aboard the "Ile de France", on the Atlantic Ocean.
October 7, 1944
I'm soaking, wringing wet! I had a cold but the salt spray seems to have washed it all away.
There was a swell in the water and I was enjoying it, right out on the bow of the ship, as she nosed into the waves and sent them crashing over her. The only trouble was that I didn't duck at once, and whoosh, I got wet! I was enjoying the lift and roll of the ship, and decided to look down the hole where the anchor chain comes up, and suddenly, like a gigantic water hose nozzle, I was sprayed with salt water from head to toe.
Then I went up to the Promenade Deck, and watched the bow as it pitched into the sea. The water is a deep blue, flecked with snowy white foam. To walk along the deck is a great thrill. First it comes up to meet you and then away it goes, giving you the queerest sensation. The best feeling comes when you walk up and down the stairs. First it feels as though you weigh a ton, and then you feel as light as a feather.
Down below, you can hear the hum of the turbines, and the swish of the waves as they lash the sides of the ship. The rolling motion isn't as noticable here as is the pitching from stem to stern. At night it rocks you to sleep.
Yesterday was sunny in spots, but today the sun is behind clouds, which fleck the sky with beautiful patterns. It was lovely to stand to one side of the fore-mast and look up through the rigging and the mast and see the sky as we rolled from side to side.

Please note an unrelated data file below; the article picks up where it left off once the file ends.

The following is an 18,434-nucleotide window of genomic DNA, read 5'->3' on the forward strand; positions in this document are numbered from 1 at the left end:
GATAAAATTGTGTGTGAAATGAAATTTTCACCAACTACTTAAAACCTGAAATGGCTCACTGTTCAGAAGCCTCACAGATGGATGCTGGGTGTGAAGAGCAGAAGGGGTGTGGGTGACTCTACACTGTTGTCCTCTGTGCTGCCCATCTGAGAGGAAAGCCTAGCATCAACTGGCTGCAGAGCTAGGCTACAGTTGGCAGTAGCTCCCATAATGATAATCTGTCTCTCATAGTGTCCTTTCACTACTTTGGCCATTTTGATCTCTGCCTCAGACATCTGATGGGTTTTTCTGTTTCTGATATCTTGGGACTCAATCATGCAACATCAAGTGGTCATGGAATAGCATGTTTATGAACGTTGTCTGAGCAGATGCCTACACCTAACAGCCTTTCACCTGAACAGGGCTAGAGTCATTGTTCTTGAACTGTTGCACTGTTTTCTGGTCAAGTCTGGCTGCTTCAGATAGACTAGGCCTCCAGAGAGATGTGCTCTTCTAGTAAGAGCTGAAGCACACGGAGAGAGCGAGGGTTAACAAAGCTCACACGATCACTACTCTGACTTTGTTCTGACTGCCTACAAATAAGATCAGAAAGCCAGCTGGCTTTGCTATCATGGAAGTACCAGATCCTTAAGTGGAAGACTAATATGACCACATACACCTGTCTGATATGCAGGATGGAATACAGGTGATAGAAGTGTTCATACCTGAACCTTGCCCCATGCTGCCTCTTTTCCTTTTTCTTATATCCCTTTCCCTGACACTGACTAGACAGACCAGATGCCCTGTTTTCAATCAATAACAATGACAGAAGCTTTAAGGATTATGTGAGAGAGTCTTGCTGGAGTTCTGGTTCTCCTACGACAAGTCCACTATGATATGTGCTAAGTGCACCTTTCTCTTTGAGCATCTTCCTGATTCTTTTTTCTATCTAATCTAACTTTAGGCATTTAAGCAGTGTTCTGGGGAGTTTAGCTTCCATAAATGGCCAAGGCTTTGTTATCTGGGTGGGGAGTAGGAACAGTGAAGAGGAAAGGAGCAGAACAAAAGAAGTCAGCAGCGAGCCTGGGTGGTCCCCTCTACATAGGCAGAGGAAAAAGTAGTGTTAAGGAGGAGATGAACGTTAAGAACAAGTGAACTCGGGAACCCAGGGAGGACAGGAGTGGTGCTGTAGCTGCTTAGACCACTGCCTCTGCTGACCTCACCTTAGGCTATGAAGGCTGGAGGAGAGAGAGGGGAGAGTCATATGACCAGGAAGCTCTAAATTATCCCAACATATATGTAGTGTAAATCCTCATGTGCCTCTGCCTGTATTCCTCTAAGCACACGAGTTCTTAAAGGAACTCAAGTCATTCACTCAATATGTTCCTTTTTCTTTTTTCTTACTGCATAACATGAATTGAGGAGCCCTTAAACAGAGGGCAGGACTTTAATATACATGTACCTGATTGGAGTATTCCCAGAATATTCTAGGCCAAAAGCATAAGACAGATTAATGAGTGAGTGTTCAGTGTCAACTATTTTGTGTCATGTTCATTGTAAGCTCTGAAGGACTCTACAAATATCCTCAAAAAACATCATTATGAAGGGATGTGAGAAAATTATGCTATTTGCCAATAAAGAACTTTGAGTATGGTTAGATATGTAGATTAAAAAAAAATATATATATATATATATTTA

This is a very large ship (I can't give her name), and it's really crowded, but considering everything it's not uncomfortable, except for a few guys, who today have a bit of "mal-de-mer".
Almost every day we have had a plane circling over us, keeping an eye open for denizens of the deep. You can get some good views of them as they fly overhead.
I was on deck when the tugs pushed her into Halifax Harbour. It was quite a sight to see Canada fading into the distance. Our first meal aboard was a learning experience. We only have one cup, and two metal trays, into which the cooks "throw" the food! The food is piled on top of itself, and you have to switch trays quickly if you don't want your dessert piled on top of your main course.
We get only two meals a day. One is at 6:30 a.m. (reville is at 5:30), and the other is at 3:30 p.m., but we are given meat slices for sandwiches to eat between the regular meals.
Love to all, Lewis.